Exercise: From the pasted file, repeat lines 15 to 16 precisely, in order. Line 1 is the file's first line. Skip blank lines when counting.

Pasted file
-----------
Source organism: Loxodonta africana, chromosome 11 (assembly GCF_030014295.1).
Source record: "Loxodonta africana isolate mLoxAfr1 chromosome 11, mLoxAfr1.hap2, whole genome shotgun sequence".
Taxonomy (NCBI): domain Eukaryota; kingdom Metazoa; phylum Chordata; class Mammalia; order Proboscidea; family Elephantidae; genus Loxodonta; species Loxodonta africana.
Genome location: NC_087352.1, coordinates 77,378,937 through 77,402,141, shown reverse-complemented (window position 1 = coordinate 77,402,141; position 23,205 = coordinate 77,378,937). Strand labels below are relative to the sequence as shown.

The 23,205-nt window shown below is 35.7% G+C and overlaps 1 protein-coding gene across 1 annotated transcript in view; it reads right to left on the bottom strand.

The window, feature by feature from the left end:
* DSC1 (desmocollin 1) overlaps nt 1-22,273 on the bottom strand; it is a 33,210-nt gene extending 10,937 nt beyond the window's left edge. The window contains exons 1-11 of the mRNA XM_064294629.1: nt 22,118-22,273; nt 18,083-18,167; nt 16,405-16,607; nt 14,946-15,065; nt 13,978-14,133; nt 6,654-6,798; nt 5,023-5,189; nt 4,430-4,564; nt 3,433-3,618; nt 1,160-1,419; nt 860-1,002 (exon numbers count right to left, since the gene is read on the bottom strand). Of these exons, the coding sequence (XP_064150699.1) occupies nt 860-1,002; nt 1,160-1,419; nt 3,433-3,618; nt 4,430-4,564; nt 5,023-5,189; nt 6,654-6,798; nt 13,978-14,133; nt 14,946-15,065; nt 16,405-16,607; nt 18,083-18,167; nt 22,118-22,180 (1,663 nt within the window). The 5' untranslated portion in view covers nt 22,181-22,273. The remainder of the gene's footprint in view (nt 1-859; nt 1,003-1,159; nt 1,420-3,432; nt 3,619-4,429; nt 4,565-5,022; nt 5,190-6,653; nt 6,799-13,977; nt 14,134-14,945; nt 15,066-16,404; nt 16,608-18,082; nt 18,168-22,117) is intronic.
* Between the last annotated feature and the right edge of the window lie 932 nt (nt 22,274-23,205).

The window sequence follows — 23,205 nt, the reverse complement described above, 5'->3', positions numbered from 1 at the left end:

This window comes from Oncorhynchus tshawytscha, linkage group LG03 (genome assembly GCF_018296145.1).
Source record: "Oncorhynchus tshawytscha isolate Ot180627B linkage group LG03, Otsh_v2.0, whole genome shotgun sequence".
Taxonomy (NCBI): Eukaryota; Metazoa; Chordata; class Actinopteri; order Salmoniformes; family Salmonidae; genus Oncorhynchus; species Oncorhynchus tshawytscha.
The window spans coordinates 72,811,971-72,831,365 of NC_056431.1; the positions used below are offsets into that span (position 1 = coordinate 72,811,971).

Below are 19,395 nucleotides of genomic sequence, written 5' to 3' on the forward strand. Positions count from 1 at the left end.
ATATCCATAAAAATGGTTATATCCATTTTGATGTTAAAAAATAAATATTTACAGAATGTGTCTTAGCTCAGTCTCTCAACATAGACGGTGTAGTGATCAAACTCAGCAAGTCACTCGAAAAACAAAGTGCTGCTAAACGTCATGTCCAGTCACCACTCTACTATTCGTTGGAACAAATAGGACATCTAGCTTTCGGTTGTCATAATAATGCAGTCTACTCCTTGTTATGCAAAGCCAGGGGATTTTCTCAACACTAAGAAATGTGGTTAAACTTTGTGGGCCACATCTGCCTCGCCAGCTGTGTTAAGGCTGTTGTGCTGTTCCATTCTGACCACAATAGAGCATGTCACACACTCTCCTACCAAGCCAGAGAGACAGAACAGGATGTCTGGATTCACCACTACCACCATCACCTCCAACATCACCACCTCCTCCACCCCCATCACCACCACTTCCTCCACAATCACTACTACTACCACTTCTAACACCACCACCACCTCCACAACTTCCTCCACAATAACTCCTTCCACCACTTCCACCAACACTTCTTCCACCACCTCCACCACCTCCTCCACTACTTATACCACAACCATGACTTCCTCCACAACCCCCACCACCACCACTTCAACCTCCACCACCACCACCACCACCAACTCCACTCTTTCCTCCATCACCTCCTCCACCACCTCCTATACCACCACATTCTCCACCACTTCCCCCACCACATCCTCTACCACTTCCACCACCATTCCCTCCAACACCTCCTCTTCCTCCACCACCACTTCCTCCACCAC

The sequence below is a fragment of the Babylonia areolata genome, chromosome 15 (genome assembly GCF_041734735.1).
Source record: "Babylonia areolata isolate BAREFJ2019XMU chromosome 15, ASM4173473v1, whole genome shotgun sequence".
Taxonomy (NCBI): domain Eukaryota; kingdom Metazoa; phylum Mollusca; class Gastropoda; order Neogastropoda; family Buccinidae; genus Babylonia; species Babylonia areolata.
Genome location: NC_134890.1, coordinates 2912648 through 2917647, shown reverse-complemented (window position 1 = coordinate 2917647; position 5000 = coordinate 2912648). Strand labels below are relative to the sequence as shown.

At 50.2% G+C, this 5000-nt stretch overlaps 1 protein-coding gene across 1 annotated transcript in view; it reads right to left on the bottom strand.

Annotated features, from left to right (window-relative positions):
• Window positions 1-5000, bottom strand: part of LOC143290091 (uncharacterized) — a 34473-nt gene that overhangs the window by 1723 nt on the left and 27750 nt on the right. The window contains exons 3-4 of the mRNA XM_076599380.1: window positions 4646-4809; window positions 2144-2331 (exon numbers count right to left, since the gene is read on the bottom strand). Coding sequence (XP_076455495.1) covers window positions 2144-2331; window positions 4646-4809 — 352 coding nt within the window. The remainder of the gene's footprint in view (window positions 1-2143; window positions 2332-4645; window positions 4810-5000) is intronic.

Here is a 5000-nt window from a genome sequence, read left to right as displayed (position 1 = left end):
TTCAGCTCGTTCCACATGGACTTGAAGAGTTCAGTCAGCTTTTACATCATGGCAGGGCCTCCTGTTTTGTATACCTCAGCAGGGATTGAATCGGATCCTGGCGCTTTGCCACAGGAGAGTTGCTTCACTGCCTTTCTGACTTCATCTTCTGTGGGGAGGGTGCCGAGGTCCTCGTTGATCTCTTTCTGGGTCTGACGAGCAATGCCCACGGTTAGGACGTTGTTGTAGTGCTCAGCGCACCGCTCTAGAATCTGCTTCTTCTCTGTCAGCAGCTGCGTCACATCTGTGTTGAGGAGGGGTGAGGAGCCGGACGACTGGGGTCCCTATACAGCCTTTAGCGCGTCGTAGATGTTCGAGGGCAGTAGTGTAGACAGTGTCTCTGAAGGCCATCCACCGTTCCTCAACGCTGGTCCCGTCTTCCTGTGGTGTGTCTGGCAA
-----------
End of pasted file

ATATCCATAAAAATGGTTATATCCATTTTGATGTTAAAAAATAAATATTTACAGAATGTGTCTTAGCTCAGTCTCTCAACATAGACGGTGTAGTGATCAAACTCAGCAAGTCACTCGAAAAACAAAGTGCTGCTAAACGTCATGTCCAGTCACCACTCTACTATTCGTTGGAACAAATAGGACATCTAGCTTTCGGTTGTCATAATAATGCAGTCTACTCCTTGTTATGCAAAGCCAGGGGATTTTCTCAACACTAAGAAATGTGGTTAAACTTTGTGGGCCACATCTGCCTCGCCAGCTGTGTTAAGGCTGTTGTGCTGTTCCATTCTGACCACAATAGAGCATGTCACACACTCTCCTACCAAGCCAGAGAGACAGAACAGGATGTCTGGATTCACCACTACCACCATCACCTCCAACATCACCACCTCCTCCACCCCCATCACCACCACTTCCTCCACAATCACTACTACTACCACTTCTAACACCACCACCACCTCCACAACTTCCTCCACAATAACTCCTTCCACCACTTCCACCAACACTTCTTCCACCACCTCCACCACCTCCTCCACTACTTATACCACAACCATGACTTCCTCCACAACCCCCACCACCACCACTTCAACCTCCACCACCACCACCACCACCAACTCCACTCTTTCCTCCATCACCTCCTCCACCACCTCCTATACCACCACATTCTCCACCACTTCCCCCACCACATCCTCTACCACTTCCACCACCATTCCCTCCAACACCTCCTCTTCCTCCACCACCACTTCCTCCACCAC

The sequence below is a fragment of the Babylonia areolata genome, chromosome 15 (genome assembly GCF_041734735.1).